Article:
Gordon Campbell | Parliament TV | Parliament Today | News Video | Crime | Employers | Housing | Immigration | Legal | Local Govt. | Maori | Welfare | Unions | Youth | Search

 

Philanthropy New Zealand Wants No Cap On Giving

Philanthropy New Zealand Wants No Cap On Giving

Philanthropy New Zealand is keen to see the Government act quickly in ensuring the tax system provides the appropriate incentives to maximise the value of giving.

Philanthropy New Zealand’s Executive Director Robyn Scott says the Government should be actively creating an environment in which all New Zealanders are encouraged to contribute to our communities through tax incentives.

A discussion document was issued by the Government late last year. It looked at options for reinforcing and encouraging giving by providing further incentives to donate money and/or give time and skills to charities and other non-profit organisations.

“Tax incentives can provide a platform to support people’s giving and we know that the giving of money and time is an important way to connect and be engaged with your community. There should be no upper limit on giving.”

Ms Scott highlighted recent examples of how philanthropy had supported major capital works to provide better social services to our communities: “The Mercy Hospice in Auckland and the Wellington Night Shelter are just two examples of where the philanthropic sector has met a critical funding gap.

“Many organisations that Philanthropy New Zealand members support, already find it difficult to fund their full range of services.

“Tax incentives should support people’s motivation to give to others less fortunate than themselves. We strongly believe that individuals and organisations would give more if there were tax incentives for those who want to support the work of Community and Voluntary organisations.

“People give for a variety of reasons, to address injustice, to support a cause that matters, to make a difference, all valid and a necessary part of a healthy democracy,” says Ms Scott.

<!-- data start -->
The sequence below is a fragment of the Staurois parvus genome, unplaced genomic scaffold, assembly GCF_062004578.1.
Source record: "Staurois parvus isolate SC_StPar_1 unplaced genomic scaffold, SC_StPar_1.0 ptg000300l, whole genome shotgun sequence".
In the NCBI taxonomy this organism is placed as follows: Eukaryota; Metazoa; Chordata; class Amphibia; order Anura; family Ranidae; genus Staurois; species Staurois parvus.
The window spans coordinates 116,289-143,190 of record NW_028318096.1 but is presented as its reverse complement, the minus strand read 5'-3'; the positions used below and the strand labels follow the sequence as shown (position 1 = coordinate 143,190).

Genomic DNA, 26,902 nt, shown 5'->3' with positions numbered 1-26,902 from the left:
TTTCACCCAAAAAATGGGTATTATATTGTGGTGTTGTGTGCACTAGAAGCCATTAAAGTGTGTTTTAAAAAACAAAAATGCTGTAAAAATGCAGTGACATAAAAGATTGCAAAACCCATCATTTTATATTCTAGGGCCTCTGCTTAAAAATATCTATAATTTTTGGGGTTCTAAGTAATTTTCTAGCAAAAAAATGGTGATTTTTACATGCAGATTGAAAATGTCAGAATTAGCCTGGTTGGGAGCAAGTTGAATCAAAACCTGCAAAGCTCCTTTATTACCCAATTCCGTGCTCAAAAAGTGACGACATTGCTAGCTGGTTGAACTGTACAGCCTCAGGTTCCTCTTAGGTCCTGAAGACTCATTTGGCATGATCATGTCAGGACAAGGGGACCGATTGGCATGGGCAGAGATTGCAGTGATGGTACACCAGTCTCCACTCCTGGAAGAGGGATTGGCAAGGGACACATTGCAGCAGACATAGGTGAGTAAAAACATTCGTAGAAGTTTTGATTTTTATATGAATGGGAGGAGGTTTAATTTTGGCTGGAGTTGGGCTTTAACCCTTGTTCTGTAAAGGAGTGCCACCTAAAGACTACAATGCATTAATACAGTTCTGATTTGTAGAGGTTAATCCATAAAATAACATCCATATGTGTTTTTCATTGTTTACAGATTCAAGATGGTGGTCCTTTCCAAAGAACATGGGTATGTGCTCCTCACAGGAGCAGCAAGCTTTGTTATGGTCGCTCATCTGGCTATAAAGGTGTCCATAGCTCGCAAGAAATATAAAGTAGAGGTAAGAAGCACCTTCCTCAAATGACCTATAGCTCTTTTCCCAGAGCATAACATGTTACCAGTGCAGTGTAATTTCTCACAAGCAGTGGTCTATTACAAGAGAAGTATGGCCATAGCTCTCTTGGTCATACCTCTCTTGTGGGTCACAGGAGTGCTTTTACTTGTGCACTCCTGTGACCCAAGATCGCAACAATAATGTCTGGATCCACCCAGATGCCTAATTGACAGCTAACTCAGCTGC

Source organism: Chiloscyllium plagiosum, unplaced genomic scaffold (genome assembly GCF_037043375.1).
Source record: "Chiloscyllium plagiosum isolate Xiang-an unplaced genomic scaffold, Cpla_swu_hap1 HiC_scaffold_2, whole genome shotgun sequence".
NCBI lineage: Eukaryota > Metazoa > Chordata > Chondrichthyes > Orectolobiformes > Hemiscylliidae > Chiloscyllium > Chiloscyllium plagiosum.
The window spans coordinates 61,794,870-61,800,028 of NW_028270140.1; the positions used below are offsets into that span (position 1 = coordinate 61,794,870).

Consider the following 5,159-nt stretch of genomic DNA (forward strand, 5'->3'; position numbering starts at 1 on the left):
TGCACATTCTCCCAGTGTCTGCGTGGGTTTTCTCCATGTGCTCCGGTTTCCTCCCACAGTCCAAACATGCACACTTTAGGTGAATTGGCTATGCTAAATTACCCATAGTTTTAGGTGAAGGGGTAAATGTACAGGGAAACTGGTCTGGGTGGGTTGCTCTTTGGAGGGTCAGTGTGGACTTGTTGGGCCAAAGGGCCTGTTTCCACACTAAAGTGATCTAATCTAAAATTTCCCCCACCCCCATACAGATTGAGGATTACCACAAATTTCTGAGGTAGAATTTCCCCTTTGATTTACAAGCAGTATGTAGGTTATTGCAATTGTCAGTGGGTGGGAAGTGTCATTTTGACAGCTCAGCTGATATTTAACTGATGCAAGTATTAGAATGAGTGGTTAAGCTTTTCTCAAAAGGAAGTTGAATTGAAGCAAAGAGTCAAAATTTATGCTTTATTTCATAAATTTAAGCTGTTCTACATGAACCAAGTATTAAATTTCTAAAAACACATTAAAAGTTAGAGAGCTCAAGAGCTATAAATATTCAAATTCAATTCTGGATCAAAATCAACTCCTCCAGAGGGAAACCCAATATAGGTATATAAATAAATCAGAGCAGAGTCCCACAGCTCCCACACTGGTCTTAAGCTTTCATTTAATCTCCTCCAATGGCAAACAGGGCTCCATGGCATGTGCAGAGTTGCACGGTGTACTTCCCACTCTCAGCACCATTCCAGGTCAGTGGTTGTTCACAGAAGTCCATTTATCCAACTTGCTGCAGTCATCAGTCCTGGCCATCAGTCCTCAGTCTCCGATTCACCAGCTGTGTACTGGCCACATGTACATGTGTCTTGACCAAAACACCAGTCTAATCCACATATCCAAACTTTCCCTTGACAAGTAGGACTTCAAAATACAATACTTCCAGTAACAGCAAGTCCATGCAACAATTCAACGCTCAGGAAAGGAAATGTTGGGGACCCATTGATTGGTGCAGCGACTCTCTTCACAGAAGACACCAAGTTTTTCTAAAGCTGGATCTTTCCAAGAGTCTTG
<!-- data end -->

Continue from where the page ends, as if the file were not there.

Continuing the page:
ENDS

© Scoop Media

 
 
 
Parliament Headlines | Politics Headlines | Regional Headlines

Gordon Campbell: On Labour’s Mishandling Of The Alleged Sexual Assault

The focus of Labour’s alleged sexual assault scandal has now shifted from the party organisation to the Beehive... This is now a crisis of Beehive management and response, not something occurring at a distance within the party organisation.

Presumably, the QC appointed to clarify what happened will eventually shed light on key issues. Such as: on what date prior to the publication of the original Spinoff article did the party hierarchy/PM’s office/PM’s press secretary realise they were dealing with a sexual assault allegation, and what did they do about it at that point? More>>

 

'History Rectified': Rua Kēnana To Be Pardoned

An official pardon for Tūhoe prophet and leader Rua Kēnana is one step closer after the Te Pire kia Unuhia te Hara kai Runga i a Rua Kēnana: Rua Kēnana Pardon Bill was read in Parliament for the first time today. More>>

ALSO:

Mental Health: Initial Mental Health And Wellbeing Commission Appointed

The Government has announced details of the initial Mental Health and Wellbeing Commission which will play a key role in driving better mental health in New Zealand. More>>

ALSO:

people outside the meeting house at WaitangiEducation: NZ History To Be Taught In All Schools

“We have listened carefully to the growing calls from New Zealanders to know more about our own history and identity. With this in mind it makes sense for the National Curriculum to make clear the expectation that our history is part of the local curriculum and marau ā kura in every school and kura,” Jacinda Ardern said. More>>

ALSO:

Sexual Assault Claims Mishandled: Labour Party President Resigns

Jacinda Ardern: “This morning I was provided some of the correspondence from complainants written to the party several months ago. It confirms that the allegations made were extremely serious, that the process caused complainants additional distress, and that ultimately, in my view, the party was never equipped to appropriately deal with the issue…" More>>

ALSO:

Budget Process: Wellbeing To Be Enshrined In Law

Legislation has been introduced in Parliament to ensure every Government considers the wellbeing of New Zealanders when creating future budgets. More>>

National In China: Bridges Praises CCP, Meets Law Enforcement Head

A recent trip to China has raised questions over who the Opposition leader Simon Bridges met with and why... Anne-Marie Brady, a Canterbury University professor and expert on Chinese politics, has described Guo Shengkun as the leader of the Chinese secret police. More>>

ALSO:

Gordon Campbell: On The SIS/GCSB’s Compliance With Torture

Torture is a crime under international law. New Zealand has signed (a) the UN convention against torture and (b) formal agreements about how armed conflict should be conducted. That’s the legal backdrop to the fascinating report released this week by the SIS Inspector-General.

ALSO:

New Strategy: Suicide Prevention Office To Drive Prevention Action

The Government has announced a Suicide Prevention Office will be established to coordinate action already underway to reduce New Zealand’s historically high rate of suicide. More>>

ALSO:

 
 
 
 
 

LATEST HEADLINES

  • PARLIAMENT
  • POLITICS
  • REGIONAL
 
 

InfoPages News Channels